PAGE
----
The Year of Mindfulness

By Malibongwe Tyilo 31 December 2020

Image Pixabay

While not exactly new and seemingly not just a fad, the practice of mindfulness meditation arguably had its most popular year in 2020.

“Welcome to 21 days of guided meditation, I’m Jess from Aaptiv, and I have been meditating for ten years, I cannot wait to get you feeling this sense of clarity that meditation can bring,” she says in a very intentionally calm voice.

The chatter in my kop won’t stop, no matter how velvety smooth her voice is. But unlike Jess who has been meditating for a decade, this is day one, minute one to be accurate, of my latest attempt at getting into a regular mindfulness meditation practice. I should be more patient with myself and Jess from Aaptiv.  It doesn’t help that it is 10 April 2020 and yesterday President Cyril Ramaphosa announced that lockdown will be extended by two weeks from the initial three. It is slowly becoming clearer that Covid is going to be around for a while, that we will not be going back to familiar routines anytime soon. Everywhere people are starting to talk about “the new normal”. I am in serious need of that “sense of clarity”.

I try to shut the mind-chatter and listen to Jess. After all, she’s been meditating her way to a voice with a very soothing inflection since the 2010 World cup.

“There are so many benefits from meditation, it reduces stress and anxiety, enhances self-awareness, lengthens attention spans, and increases the quality of sleep. Welcome to day one.”

Although far from new as a practice and seemingly not just a fad, the practice of mindfulness meditation arguably had its best year yet in 2020. Not only were we inundated with articles advising us to incorporate meditation into our daily lives in order to deal with the anxiety brought on by the pandemic, among other things; the terms mindfulness and meditation also peaked on Google’s search engine in April 2020, in the thick of global lockdowns, experiencing the highest number of searches since we started Google searching. And I submit, rightfully so. Having dabbled in mindfulness meditation in the past, an audiobook here — a YouTube video there, and even a three-day retreat to a Buddhist temple near Pretoria long ago — and thanks to the digital apps that have made meditation far more accessible, and perhaps the higher stakes presented by the uncertainty we lived through this year, 2020 became the year when I managed to sustain something that resembles a regular meditation practice.

Unsurprisingly, it wasn’t easy, for the usual reasons that affect us all, be it making time or getting comfortable with the fact that it’s not exactly an escape from the regular mind chatter, even if it is just for ten minutes a day.

“We’ll start today’s meditation either lying down or sitting in a comfortable seat, and the reason we wanna be comfortable in meditation is so that we have the least amount of distractions possible,” Jess from Aaptiv continues. “Okay, we can do this,” I thought.

“So we start off with the things we can control, which is our posture and our position for meditation. So once you decide where that’s going to be for today. Let your eyes drift closed, or just gaze down towards the tip of your nose without crossing your eyes, let it be soft and comfortable.”

Decisions. Am I an eyes-shut meditator, or am I soft-and-comfortable-downward-gazing-eyes meditator? The mind-chatter follows: Why am I crossing my eyes when Jess said not to? Is that the tip of my nose or am I looking at the side of my nose? I wonder if Kim Kardashian’s had a nose job. I wonder how reality TV stars are doing during the pandemic. Are they still shooting? And shootings, my God! America! Get it together!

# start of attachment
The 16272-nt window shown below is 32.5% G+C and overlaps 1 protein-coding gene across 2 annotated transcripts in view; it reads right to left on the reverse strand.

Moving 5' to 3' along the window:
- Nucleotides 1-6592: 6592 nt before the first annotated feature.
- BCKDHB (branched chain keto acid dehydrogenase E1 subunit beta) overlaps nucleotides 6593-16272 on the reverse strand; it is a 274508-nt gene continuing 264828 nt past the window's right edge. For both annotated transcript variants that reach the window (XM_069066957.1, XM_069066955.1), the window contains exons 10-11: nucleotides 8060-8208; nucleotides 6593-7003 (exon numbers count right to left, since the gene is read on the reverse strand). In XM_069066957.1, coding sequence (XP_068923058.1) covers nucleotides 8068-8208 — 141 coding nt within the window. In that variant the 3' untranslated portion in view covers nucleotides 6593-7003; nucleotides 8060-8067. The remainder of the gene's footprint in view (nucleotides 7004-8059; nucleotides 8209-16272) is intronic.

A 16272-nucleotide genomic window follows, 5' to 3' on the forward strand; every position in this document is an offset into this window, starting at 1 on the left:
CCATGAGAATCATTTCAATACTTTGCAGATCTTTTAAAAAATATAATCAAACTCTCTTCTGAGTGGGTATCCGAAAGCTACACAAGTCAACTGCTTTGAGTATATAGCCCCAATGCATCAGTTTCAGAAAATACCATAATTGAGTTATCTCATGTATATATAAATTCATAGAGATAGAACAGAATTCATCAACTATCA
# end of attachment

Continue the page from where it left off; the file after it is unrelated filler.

I’m definitely an eyes-shut meditator.

“So we’ll start off with a pretty simple meditation. Oftentimes we view meditation as clearing our thoughts or trying to not have any thoughts at all, when really it’s just about understanding that thoughts will always be there, they’ll always be coming in, but it’s about letting them pass through instead of attaching to them.”

That right there was perhaps the moment. Remembering that day after day, and taking into consideration that I would have to be comfortable with that effort of letting thoughts pass by instead of hanging on to them, morning after morning, I finally settled into my digital meditation life. It is now December 2020, and over the past few months, I have spent hours — a few minutes at a time — breathing and learning not to attach to every thought that passes through my mind.

I eventually moved on from Jess as she became a gateway to other more agreeable faceless voices. I guzzled the mindfulness Kool-Aid, and I couldn’t get enough. I downloaded multiple meditations apps, a 12hr and 29mins long audiobook titled “Practicing Mindfulness: An introduction to meditation” and another, titled, “The Attention Revolution.”

These days, on some mornings, for 10 minutes, faceless Nicole’s voice guides my breathing while she reminds me to stop reliving the past and worrying about the future. “Worry is bondage. This moment here is good,” she says. For 24 minutes on some days, a voice named Kenta teaches me how to relax and feel weightless and offers me a way towards respite from the common stresses of life.

I have even become that annoying friend and colleague. In my Jess voice, with a soothing inflection that seemingly popped out of nowhere, I tell my friends: “I cannot wait to get you feeling this sense of clarity that meditation can bring. There are so many benefits from meditation, it reduces stress and anxiety, enhances self-awareness, lengthens attention spans, and increases the quality of sleep.” DM/ ML


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